Swedish Statement at the Security Council Open Debate on Youth, Peace and Security
National statement delivered by Ambassador Irina Schoulgin-Nyoni on behalf of Sweden at the United Nations Security Council Open Debate on Youth, Peace and Security, 23 April 2018, New York.
Thank you, Mr President,
And let me thank Peru for convening today's open debate on youth, peace and security, which provides a valuable opportunity to recognise the important role that youth can play in building peace and in preventing conflicts. I would also like to thank the Special Envoy on Youth, Ms. Wickramanayake, and Mr Simpson, for their passionate and inspiring briefings. And I would like to add a special welcome and thanks to Sophia Pierre-Antoine and Kessy Ekomo-Soignet, two young women who have ably shown us this morning that youth are a force to be reckoned with so thank you so much for that.
Let me begin by sharing some additional inspiration with a quote from Nelson Mandela, the centenary of whose birth we celebrate this year.
"To the youth of today, I also have a wish to make: be the scriptwriters of your destiny and feature yourselves as stars that showed the way towards a brighter future."
I think that, after hearing from our briefers this morning, we can be confident that today's youth are responding to Mandela's call. Our role is to listen to them, include them as well as to support and enable them in any way we can. We have a long tradition of youth engagement in Sweden and we welcome the independent Progress Study on Youth, Peace and Security - "The missing piece". We are heartened by the renewed international and multilateral focus on youth. The concrete recommendations in the study represent important steps for moving this agenda forward.
Through the adoption of the Sustaining Peace agenda as well as of the 2030 Agenda for Sustainable Development and the Paris Climate Agreement, we have created an ambitious and absolutely necessary plan for of the world we live in – a vision of a peaceful and sustainable world. Youth, peace and security constitutes a crucial part of implementing this broad framework and in the advancement of peaceful, just and inclusive societies.
So, it is high time that we broke the destructive narrative of young people as drivers of conflict, or as victims. Instead we must harness their full potential and leadership as effective peacebuilders in all aspects of sustaining peace. We need to build on young peoples' knowledge, strengths and enthusiasm to contribute to peace and a better future, and enable their meaningful civic and political participation. The World Programme of Action for Youth underlines that youth can be dynamic agents of peace and can help guide national action and international support.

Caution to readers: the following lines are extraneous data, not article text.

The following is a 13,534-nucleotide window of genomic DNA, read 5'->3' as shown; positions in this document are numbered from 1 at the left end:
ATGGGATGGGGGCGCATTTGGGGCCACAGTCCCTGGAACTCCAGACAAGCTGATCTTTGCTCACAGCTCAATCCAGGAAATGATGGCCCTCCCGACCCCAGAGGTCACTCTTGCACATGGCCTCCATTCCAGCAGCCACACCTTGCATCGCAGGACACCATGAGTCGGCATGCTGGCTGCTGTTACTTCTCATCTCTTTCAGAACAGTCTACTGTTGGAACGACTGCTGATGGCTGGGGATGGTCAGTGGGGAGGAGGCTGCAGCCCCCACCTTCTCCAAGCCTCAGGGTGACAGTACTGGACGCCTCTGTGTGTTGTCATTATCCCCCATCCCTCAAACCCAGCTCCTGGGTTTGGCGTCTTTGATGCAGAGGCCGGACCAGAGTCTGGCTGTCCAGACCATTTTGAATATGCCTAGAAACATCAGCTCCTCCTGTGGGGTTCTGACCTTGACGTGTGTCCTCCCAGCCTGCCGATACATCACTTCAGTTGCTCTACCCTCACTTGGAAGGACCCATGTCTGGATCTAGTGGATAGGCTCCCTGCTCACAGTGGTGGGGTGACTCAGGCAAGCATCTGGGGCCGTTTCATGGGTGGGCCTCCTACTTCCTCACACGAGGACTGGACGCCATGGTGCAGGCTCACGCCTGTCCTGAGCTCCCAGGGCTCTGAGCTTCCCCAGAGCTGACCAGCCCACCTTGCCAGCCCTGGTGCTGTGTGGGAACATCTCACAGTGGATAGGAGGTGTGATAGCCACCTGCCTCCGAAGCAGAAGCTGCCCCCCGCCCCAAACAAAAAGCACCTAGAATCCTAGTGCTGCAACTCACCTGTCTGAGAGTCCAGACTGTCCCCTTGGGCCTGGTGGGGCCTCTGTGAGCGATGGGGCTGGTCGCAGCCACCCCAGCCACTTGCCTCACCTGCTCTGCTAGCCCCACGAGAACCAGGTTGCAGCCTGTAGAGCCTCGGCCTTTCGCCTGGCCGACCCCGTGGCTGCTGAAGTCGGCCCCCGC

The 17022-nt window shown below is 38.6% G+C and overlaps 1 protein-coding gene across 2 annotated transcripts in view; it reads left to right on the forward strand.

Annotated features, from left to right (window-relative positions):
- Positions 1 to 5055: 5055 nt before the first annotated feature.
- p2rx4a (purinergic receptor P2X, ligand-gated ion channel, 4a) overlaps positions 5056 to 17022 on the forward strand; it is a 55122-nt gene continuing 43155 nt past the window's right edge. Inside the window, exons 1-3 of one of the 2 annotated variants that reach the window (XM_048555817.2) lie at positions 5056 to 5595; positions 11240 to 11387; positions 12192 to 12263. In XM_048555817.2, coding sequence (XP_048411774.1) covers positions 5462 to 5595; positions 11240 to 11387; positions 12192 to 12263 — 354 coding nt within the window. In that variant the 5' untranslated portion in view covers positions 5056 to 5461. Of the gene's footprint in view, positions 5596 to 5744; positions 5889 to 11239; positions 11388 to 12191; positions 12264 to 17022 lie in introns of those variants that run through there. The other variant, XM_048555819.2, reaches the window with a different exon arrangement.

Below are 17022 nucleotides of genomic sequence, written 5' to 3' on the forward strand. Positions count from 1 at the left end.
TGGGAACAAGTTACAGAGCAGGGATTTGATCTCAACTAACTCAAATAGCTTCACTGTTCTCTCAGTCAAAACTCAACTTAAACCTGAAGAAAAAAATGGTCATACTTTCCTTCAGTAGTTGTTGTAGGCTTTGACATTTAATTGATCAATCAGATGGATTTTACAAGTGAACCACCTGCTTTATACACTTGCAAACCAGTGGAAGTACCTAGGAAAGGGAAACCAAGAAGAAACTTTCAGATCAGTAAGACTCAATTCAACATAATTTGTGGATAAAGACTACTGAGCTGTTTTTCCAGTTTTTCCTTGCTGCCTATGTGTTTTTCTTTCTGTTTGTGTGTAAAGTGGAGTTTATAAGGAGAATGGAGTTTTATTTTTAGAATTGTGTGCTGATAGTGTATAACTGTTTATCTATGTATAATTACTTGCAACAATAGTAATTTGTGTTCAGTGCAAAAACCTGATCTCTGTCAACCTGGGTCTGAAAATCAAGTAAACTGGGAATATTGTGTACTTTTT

A prerequisite for youth engagement is the political, social, cultural and economic empowerment of youth and the protection and fulfillment of their universal human rights and fundamental freedoms. Ensuring the political and social rights of young people promotes trust in the system at an early age, laying the foundation for a strong and longstanding social contract.
The Progress Study presented today by Mr Simpson demonstrates how young peoples' leadership is crucial in promoting peace, inclusion and dialogue. Ensuring full and effective participation of youth is therefore essential for the advancement of national peacebuilding processes.
I would like to highlight the following four points on how we can best move this agenda forward:
Firstly, we must all engage and invest in youth. This means enhancing levels and quality of dialogue with youth.
Increased financing for youth, peace and security is needed, including through more aid in fragile settings, in conflict and post-conflict situations, and for youth participation and empowerment. The Peacebuilding Commission can play an important role by including ways to engage youth meaningfully during and in the aftermath of armed conflict in its advice and recommendations for peacebuilding strategies.
Secondly, youth should be heard and seen. We need to recognize the diversity of "youth" in our analysis and engagement, ensuring that we systematically disaggregate data by age, gender, socioeconomic background and geographical location.
Thirdly, leave no youth behind. It is important to recognize that exclusion and discrimination of youth based on age, gender, disability, socioeconomic circumstances, religion, sexual orientation or gender identity has a detrimental effect on peace and security.
We need to recognize the specific challenges faced by young women and men, acknowledging that persistent gender inequalities put young women at particular risk. As highlighted by the study, we need to ensure the protection of educational institutions, ensuring that they are free from violence and accessible for all.
Fourth, we must keep pushing to ensure this issue remains on our agenda. We welcome continuous reporting to the Council from the Secretary-General on the implementation of the Youth, Peace and Security agenda.
The old saying goes: We do not inherit the earth from our ancestors; we borrow it from our children. Well, Mr President, this generation of youth is not content to wait. Our children are coming for their inheritance. They are demanding that they play their part in shaping the world they will inherit from us. They are demanding, as Mandela called upon them to do, that they be the scriptwriters of their own destiny. Our job is to ensure they can.